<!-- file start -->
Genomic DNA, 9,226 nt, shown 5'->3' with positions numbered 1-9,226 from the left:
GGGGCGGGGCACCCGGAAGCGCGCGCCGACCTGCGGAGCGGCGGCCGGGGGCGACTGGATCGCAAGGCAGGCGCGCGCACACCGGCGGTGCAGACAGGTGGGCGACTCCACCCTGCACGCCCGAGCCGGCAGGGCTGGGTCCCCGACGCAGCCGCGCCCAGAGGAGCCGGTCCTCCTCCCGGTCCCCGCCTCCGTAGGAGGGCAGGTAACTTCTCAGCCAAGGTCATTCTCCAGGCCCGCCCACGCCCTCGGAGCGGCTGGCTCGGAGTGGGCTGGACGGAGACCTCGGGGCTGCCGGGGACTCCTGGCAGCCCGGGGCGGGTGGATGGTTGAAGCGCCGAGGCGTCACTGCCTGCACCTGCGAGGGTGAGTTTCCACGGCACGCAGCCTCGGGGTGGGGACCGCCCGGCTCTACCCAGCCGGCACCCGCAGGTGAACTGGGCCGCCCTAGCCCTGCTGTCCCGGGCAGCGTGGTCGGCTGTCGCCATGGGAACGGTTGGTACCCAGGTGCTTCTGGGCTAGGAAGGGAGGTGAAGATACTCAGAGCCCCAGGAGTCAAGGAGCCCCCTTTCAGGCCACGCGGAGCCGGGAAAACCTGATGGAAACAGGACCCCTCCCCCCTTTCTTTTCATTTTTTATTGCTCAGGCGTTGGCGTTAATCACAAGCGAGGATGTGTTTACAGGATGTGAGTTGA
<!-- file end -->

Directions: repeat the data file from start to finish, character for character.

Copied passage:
Genomic DNA, 9,226 nt, shown 5'->3' with positions numbered 1-9,226 from the left:
GGGGCGGGGCACCCGGAAGCGCGCGCCGACCTGCGGAGCGGCGGCCGGGGGCGACTGGATCGCAAGGCAGGCGCGCGCACACCGGCGGTGCAGACAGGTGGGCGACTCCACCCTGCACGCCCGAGCCGGCAGGGCTGGGTCCCCGACGCAGCCGCGCCCAGAGGAGCCGGTCCTCCTCCCGGTCCCCGCCTCCGTAGGAGGGCAGGTAACTTCTCAGCCAAGGTCATTCTCCAGGCCCGCCCACGCCCTCGGAGCGGCTGGCTCGGAGTGGGCTGGACGGAGACCTCGGGGCTGCCGGGGACTCCTGGCAGCCCGGGGCGGGTGGATGGTTGAAGCGCCGAGGCGTCACTGCCTGCACCTGCGAGGGTGAGTTTCCACGGCACGCAGCCTCGGGGTGGGGACCGCCCGGCTCTACCCAGCCGGCACCCGCAGGTGAACTGGGCCGCCCTAGCCCTGCTGTCCCGGGCAGCGTGGTCGGCTGTCGCCATGGGAACGGTTGGTACCCAGGTGCTTCTGGGCTAGGAAGGGAGGTGAAGATACTCAGAGCCCCAGGAGTCAAGGAGCCCCCTTTCAGGCCACGCGGAGCCGGGAAAACCTGATGGAAACAGGACCCCTCCCCCCTTTCTTTTCATTTTTTATTGCTCAGGCGTTGGCGTTAATCACAAGCGAGGATGTGTTTACAGGATGTGAGTTGA